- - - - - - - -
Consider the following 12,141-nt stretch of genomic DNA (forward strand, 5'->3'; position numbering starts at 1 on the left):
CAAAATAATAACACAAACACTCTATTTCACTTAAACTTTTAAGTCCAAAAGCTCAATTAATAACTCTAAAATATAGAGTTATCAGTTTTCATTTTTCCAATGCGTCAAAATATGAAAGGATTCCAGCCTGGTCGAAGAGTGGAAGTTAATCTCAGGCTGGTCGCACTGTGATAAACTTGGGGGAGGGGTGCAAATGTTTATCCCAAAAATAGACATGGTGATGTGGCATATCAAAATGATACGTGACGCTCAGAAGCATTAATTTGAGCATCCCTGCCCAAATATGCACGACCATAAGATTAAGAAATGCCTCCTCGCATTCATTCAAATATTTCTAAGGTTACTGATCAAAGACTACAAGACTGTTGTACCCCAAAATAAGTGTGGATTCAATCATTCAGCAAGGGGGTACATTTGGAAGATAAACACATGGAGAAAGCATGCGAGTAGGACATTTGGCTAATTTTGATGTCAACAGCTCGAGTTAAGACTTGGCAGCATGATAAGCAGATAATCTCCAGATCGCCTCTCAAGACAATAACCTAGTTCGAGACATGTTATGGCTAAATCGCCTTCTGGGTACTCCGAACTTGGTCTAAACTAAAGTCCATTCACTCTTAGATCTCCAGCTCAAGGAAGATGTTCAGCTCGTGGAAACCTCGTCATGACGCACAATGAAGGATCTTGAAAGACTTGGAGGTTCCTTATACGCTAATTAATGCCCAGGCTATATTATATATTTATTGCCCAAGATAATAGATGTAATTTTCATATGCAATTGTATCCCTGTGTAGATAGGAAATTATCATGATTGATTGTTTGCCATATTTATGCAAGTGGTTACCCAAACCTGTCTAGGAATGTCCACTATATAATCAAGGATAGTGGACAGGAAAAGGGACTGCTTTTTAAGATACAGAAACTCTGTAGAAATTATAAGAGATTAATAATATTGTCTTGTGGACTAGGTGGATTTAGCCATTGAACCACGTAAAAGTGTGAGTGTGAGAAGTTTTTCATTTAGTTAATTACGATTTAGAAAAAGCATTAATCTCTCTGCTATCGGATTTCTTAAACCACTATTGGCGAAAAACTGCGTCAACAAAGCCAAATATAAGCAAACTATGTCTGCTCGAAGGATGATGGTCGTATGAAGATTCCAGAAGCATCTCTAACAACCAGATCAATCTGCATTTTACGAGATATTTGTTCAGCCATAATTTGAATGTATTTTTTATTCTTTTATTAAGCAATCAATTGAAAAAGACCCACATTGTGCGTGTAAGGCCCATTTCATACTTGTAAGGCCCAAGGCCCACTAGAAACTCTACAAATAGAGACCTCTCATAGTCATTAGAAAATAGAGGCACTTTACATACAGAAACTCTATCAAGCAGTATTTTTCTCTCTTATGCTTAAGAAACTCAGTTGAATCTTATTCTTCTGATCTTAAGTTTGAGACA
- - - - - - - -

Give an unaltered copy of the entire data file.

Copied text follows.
Consider the following 12,141-nt stretch of genomic DNA (forward strand, 5'->3'; position numbering starts at 1 on the left):
CAAAATAATAACACAAACACTCTATTTCACTTAAACTTTTAAGTCCAAAAGCTCAATTAATAACTCTAAAATATAGAGTTATCAGTTTTCATTTTTCCAATGCGTCAAAATATGAAAGGATTCCAGCCTGGTCGAAGAGTGGAAGTTAATCTCAGGCTGGTCGCACTGTGATAAACTTGGGGGAGGGGTGCAAATGTTTATCCCAAAAATAGACATGGTGATGTGGCATATCAAAATGATACGTGACGCTCAGAAGCATTAATTTGAGCATCCCTGCCCAAATATGCACGACCATAAGATTAAGAAATGCCTCCTCGCATTCATTCAAATATTTCTAAGGTTACTGATCAAAGACTACAAGACTGTTGTACCCCAAAATAAGTGTGGATTCAATCATTCAGCAAGGGGGTACATTTGGAAGATAAACACATGGAGAAAGCATGCGAGTAGGACATTTGGCTAATTTTGATGTCAACAGCTCGAGTTAAGACTTGGCAGCATGATAAGCAGATAATCTCCAGATCGCCTCTCAAGACAATAACCTAGTTCGAGACATGTTATGGCTAAATCGCCTTCTGGGTACTCCGAACTTGGTCTAAACTAAAGTCCATTCACTCTTAGATCTCCAGCTCAAGGAAGATGTTCAGCTCGTGGAAACCTCGTCATGACGCACAATGAAGGATCTTGAAAGACTTGGAGGTTCCTTATACGCTAATTAATGCCCAGGCTATATTATATATTTATTGCCCAAGATAATAGATGTAATTTTCATATGCAATTGTATCCCTGTGTAGATAGGAAATTATCATGATTGATTGTTTGCCATATTTATGCAAGTGGTTACCCAAACCTGTCTAGGAATGTCCACTATATAATCAAGGATAGTGGACAGGAAAAGGGACTGCTTTTTAAGATACAGAAACTCTGTAGAAATTATAAGAGATTAATAATATTGTCTTGTGGACTAGGTGGATTTAGCCATTGAACCACGTAAAAGTGTGAGTGTGAGAAGTTTTTCATTTAGTTAATTACGATTTAGAAAAAGCATTAATCTCTCTGCTATCGGATTTCTTAAACCACTATTGGCGAAAAACTGCGTCAACAAAGCCAAATATAAGCAAACTATGTCTGCTCGAAGGATGATGGTCGTATGAAGATTCCAGAAGCATCTCTAACAACCAGATCAATCTGCATTTTACGAGATATTTGTTCAGCCATAATTTGAATGTATTTTTTATTCTTTTATTAAGCAATCAATTGAAAAAGACCCACATTGTGCGTGTAAGGCCCATTTCATACTTGTAAGGCCCAAGGCCCACTAGAAACTCTACAAATAGAGACCTCTCATAGTCATTAGAAAATAGAGGCACTTTACATACAGAAACTCTATCAAGCAGTATTTTTCTCTCTTATGCTTAAGAAACTCAGTTGAATCTTATTCTTCTGATCTTAAGTTTGAGACA